7. 7. Topical Areas of Focus <ul><li>Social Development </li></ul><ul><ul><li>Involves the way in which an individual’s interactions and social relationships grow, change, and remain stable over the course of life </li></ul></ul><ul><ul><ul><li>Example </li></ul></ul></ul><ul><ul><ul><ul><li>“ Do people become more isolated in late adulthood?” </li></ul></ul></ul></ul>
  8. 8. The lifespan is usually divided into broad (albeit arbitrary) age ranges…
  9. 10. Individual Differences Exist <ul><li>Different rates of maturation </li></ul><ul><li>Reach developmental milestones at different points </li></ul><ul><li>Environmental factors, including culture, play a role in determining when events occur </li></ul><ul><ul><li>Age ranges are only averages, and some people will be above or below </li></ul></ul>
  10. 11. The context of development takes a broad perspective… <ul><li>The ecological approach (Bronfenbrenner ) </li></ul><ul><ul><li>D ifferent environmental levels influence individuals at the same time </li></ul></ul><ul><ul><li>Example (Isolated event) </li></ul></ul><ul><ul><ul><li>What do you do when your child is sick? You are a full-time employee and so is your significant other. </li></ul></ul></ul><ul><ul><ul><li>Which systems are influencing your decision at this point? </li></ul></ul></ul>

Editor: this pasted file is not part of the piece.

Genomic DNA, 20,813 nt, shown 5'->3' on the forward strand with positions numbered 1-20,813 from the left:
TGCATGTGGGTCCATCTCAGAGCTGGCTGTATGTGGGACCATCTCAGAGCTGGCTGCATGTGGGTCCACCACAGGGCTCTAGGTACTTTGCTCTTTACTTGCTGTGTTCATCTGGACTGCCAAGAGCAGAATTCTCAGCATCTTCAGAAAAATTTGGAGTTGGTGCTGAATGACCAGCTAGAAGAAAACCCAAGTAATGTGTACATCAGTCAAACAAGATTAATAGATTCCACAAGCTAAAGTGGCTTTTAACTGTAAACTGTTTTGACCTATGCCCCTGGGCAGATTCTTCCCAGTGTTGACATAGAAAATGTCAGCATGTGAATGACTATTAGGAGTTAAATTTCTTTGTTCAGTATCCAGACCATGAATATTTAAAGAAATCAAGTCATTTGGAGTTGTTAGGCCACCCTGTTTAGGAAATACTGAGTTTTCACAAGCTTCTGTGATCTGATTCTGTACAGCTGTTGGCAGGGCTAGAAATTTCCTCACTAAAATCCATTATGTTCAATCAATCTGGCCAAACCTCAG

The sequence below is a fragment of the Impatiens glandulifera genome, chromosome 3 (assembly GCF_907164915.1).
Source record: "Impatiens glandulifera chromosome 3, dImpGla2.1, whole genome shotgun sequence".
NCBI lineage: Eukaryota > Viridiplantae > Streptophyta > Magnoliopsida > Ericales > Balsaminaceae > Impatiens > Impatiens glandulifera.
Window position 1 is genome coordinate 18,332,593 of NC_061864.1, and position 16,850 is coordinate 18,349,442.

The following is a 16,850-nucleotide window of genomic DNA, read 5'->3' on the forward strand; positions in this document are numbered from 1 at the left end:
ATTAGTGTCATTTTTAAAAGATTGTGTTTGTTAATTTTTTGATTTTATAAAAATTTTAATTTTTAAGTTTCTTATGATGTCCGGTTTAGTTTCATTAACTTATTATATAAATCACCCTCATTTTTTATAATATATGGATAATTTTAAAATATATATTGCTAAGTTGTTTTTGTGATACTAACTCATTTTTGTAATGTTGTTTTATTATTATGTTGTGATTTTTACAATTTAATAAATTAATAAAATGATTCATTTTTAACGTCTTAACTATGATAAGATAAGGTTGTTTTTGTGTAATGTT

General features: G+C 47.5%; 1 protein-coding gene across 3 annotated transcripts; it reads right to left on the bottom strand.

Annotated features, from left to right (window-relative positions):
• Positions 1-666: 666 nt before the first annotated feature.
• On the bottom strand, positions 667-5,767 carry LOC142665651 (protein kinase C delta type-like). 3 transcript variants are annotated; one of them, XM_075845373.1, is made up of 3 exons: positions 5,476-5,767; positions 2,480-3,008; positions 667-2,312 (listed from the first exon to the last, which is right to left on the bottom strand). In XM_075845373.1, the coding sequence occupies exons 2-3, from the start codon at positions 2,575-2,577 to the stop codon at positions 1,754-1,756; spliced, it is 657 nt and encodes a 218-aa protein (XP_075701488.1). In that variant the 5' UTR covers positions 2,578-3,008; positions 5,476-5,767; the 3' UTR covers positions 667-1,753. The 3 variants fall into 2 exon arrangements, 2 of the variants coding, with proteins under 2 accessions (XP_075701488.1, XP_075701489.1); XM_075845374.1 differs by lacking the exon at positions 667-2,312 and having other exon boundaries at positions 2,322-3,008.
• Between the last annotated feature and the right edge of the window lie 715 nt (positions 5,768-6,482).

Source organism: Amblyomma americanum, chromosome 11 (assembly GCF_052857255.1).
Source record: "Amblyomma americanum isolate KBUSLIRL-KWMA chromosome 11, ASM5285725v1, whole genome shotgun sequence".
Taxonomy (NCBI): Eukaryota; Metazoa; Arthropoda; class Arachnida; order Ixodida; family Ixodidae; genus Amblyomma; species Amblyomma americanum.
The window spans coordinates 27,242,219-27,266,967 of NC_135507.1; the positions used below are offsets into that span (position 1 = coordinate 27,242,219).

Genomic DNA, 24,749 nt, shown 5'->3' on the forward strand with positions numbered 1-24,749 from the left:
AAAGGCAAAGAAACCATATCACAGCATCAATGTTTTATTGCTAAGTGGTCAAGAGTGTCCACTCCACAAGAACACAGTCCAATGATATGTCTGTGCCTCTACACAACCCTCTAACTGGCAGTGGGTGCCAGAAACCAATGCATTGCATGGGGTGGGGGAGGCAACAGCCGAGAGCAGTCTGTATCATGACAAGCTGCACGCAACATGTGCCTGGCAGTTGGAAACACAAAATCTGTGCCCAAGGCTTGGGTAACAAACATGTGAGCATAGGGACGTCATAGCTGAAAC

11. 12. Four Major Levels: Bronfenbrenner <ul><ul><li>Microsystem: everyday immediate environment </li></ul></ul><ul><ul><ul><li>home, caregiver/parent, friends, teachers </li></ul></ul></ul><ul><ul><li>Mesosystem: connects parts of the microsystem </li></ul></ul><ul><ul><ul><li>parents linked to kids, students to teachers, friends to friends, bosses to employees </li></ul></ul></ul>
  12. 13. (Bronfenbrenner’s ecological approach continued) <ul><li>3) Exosystem: represents broad influences </li></ul><ul><ul><li>local government, the community, schools, places of worship, local media </li></ul></ul><ul><li>4) Macrosystem: represents larger cultural influences </li></ul><ul><ul><li>society in general, federal government, religious systems, political thought </li></ul></ul>